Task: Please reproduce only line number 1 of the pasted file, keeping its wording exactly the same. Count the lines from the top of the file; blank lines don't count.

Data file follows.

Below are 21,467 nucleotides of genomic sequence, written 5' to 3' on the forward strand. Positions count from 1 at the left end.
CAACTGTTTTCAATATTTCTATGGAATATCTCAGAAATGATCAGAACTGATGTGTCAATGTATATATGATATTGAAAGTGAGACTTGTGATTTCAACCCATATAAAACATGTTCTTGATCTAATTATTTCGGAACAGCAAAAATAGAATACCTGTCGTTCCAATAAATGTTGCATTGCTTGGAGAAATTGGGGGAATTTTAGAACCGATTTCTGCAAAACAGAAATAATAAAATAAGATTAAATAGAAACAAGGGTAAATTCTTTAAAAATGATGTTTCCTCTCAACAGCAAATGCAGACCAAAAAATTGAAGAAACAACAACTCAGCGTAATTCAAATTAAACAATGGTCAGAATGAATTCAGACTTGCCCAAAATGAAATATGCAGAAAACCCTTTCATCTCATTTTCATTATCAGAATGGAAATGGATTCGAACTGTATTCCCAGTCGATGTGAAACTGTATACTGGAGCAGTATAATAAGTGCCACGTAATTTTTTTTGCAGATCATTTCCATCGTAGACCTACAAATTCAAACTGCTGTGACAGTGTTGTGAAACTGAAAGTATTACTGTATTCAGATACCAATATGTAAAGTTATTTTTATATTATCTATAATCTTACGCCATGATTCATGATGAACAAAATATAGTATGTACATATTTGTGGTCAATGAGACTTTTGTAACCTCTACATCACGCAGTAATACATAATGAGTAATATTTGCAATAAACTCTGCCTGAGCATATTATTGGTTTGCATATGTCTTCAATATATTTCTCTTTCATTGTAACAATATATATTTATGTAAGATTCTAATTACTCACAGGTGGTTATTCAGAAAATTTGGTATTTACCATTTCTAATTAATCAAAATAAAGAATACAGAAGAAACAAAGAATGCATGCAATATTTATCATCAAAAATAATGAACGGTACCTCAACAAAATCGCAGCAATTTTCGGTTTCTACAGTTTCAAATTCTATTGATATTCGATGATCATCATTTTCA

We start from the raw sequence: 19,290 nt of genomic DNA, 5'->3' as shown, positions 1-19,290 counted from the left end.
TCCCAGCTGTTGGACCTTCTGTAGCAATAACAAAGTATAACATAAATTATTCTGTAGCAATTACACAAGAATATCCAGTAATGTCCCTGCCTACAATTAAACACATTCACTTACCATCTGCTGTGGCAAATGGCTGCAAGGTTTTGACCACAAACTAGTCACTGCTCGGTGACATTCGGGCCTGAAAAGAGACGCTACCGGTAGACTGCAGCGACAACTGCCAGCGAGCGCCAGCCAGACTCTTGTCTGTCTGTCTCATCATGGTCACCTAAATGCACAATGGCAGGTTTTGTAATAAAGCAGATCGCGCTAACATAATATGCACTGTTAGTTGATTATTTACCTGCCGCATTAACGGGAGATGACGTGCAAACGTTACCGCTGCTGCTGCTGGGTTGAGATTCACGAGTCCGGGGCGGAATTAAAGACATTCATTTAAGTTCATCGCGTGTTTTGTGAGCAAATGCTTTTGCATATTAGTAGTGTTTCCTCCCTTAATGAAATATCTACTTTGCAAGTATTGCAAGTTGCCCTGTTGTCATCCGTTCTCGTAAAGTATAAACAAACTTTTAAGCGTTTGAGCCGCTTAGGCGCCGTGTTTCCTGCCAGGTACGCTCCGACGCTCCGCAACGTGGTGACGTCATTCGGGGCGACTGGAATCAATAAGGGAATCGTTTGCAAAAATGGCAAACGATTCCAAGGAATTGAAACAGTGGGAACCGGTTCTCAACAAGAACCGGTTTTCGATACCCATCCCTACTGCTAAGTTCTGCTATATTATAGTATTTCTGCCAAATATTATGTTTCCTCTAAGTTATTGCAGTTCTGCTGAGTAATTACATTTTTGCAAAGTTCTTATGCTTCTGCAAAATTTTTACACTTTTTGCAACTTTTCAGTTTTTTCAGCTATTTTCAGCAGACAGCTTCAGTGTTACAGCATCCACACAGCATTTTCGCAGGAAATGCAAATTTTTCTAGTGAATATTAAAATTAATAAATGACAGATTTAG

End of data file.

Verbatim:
Below are 21,467 nucleotides of genomic sequence, written 5' to 3' on the forward strand. Positions count from 1 at the left end.